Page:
Credit for this write up goes to Benson Lam (IBM); who, despite what he says, knows everything there is to know about the WebSphere Application Server product. He’s not at all like Jon Snow that way.
Fun fact: during my internship at IBM I was a member of the WebSphere Install team. I installed WebSphere 6.1 or 7.0 multiple times per day every day for months. Well, it turns out that things change in 13 years, and I’ve forgotten some stuff.
Still, why am I even doing this in the first place? Great question! There’s still a huge market for modernization applications and migrating them to the cloud. Java based applications running on traditional WebSphere Application Server deployments are prime candidates to be containerized with Open Liberty and moved to Kubernetes. How you do this latter part will not be covered in this document, maybe another post, for now I want to write down some key steps so I know how to spin up a traditional WAS environment with as little hassle as possible.
I used a Ubuntu 18 virutal machine on IBM Cloud. The default 25 GB of disk space had just enough room to install WAS Fixpack 18.
You’ll need to get the following files:
|Pre-req||File name||Where to get it|
|IBM Installation Manager||
|WebSphere Application Server v8.5.5||
||“Xtreme Leverage” (Internally) or Passport Advantage|
|WAS v8.5.5 Fixpack 18||
||IBM Fix Central|
NOTE For demonstrative purposes it’s sufficient to use the “Base” edition of WAS. There are other editions, like “Express” or “Network Deployment (ND)”. The “Base” edition does not have a suffix in the product name.
One kink when using WAS on Ubuntu is that you need to use the
bash shell, not the
dash shell which is the default. To change the shell run the following command:
sudo dpkg-reconfigure dash
Preparing the zip files
Now let’s put all the files on the virtual machine. I used
sftp, use whatever tool you’d like.
mkdir was-installers mv WAS_V8.5.5__* was-installers/ cd was-installers unzip WAS_V8.5.5__1_OF_3__MPML.zip unzip WAS_V8.5.5__2_OF_3__MPML.zip unzip WAS_V8.5.5__3_OF_3__MPML.zip
And do the same for the Fixpack
mkdir was-fixpack mv 8.5.5-WS-WAS-FP018-part* was-fixpack/ cd was-fixpack unzip 8.5.5-WS-WAS-FP018-part1.zip unzip 8.5.5-WS-WAS-FP018-part2.zip unzip 8.5.5-WS-WAS-FP018-part3.zip
And do the same for Install Manager:
mkdir im mv agent.installer.linux.gtk.x86_64_1.9.1003.20200730_2125.zip im/ cd im unzip agent.installer.linux.gtk.x86_64_1.9.1003.20200730_2125.zip
Install IBM Install Manager, WAS 8.5.5 and Fixpack 18
Install the Install Manager (yeah, it’s it doesn’t sound any less weird when you say it out loud)
# from the unzipped install manager directory ./installc -acceptLicense
This will be installed under
Install WAS 8.5.5 with Install Manager
cd /opt/IBM/InstallationManager/eclipse/tools/ ./imcl install com.ibm.websphere.BASE.v85_8.5.5000.20130514_1044 -repositories ~/was-installers/ -acceptLicense
This will be installed under
Update WAS to Fixpack 18
cd /opt/IBM/InstallationManager/eclipse/tools/ ./imcl install com.ibm.websphere.BASE.v85_8.5.5018.20200910_1821 -repositories ~/was-fixpack/ -acceptLicense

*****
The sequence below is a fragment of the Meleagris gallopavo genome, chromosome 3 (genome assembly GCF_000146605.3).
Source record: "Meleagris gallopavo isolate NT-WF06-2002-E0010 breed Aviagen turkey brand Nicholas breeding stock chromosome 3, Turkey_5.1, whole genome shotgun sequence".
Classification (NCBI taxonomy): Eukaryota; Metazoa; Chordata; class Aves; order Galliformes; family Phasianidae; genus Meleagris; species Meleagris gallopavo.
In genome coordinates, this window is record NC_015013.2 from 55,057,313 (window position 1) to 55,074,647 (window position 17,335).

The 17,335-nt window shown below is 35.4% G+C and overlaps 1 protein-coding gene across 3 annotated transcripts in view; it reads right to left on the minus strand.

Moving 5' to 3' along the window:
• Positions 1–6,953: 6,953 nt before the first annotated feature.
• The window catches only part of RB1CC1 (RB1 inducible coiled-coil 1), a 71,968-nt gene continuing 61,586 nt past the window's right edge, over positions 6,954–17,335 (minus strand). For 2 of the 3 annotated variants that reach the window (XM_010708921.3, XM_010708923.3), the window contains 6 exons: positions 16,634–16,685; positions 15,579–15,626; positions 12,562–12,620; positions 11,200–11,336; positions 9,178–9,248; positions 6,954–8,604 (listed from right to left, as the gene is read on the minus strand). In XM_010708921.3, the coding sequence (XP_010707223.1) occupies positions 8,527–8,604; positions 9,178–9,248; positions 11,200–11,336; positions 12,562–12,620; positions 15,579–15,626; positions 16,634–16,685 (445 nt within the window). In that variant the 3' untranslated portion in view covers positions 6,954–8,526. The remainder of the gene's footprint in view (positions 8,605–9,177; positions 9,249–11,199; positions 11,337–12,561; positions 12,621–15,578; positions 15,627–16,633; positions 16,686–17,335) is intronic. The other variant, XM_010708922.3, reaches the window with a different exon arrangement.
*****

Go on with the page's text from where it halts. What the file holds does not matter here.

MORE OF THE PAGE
You’ll probably get a warning about the Java version changing. It’s fine and actually helpful since the sample application we’ll deploy needs a newer Java version to run.
The version of Java SE in the WAS_HOME/java directory was updated to Java SE 8. Server profiles configured to run with Java SE 6 were found. After the fixpack update, these profiles were automatically reconfigured to run with Java SE 8. If these server profiles are managed application server nodes, you must manually update the deployment manager view of this node by running the following command: syncNode.sh <dmgr_hostname> <dmgr_port>
Create a profile and start a server
Now that things are installed we need to create a profile and server. First the profile:
cd /opt/IBM/WebSphere/AppServer/bin ./manageprofiles.sh -create -templatePath ../profileTemplates/default/
The new profile is under
Start the server:
cd /opt/IBM/WebSphere/AppServer/profiles/AppSrv01/bin ./startServer.sh server1
You’ll see the classic message:
ADMU0128I: Starting tool with the AppSrv01 profile ADMU3100I: Reading configuration for server: server1 ADMU3200I: Server launched. Waiting for initialization status. ADMU3000I: Server server1 open for e-business; process id is 19777
Check the logs for output should something go wrong:
vi /opt/IBM/WebSphere/AppServer/profiles/AppSrv01/logs/server1/startServer.log vi /opt/IBM/WebSphere/AppServer/profiles/AppSrv01/logs/AboutThisProfile.txt
Check the console and default apps
You can now go to
http://ip-address:9060/ibm/console and see the admin console. You can log in with
admin as the username.
You can go to
http://ip-address:9080/snoop to see the default applications.
Run a more complex application
You can now install other, more complex applications. If you’d like to try the one I’m using you can check the AppMod GitHub Repo or download it with the following command:
From the admin console click on the Applications menu and under Application Types choose the WebSphere enterprise applications option.
Click the Install button to start the installation process. It’ll ask you to upload a WAR, EAR, or JAR file. Choose the
modresorts-1.0.war file. An install wizard will start, the default values are fine.
Once installed you must start the application by clicking the Start button. The Application Status should turn green.
http://ip-address:9080/resorts will bring up the example application.
Well that was a blast from the past! I hope this is useful for all of your application modernization needs!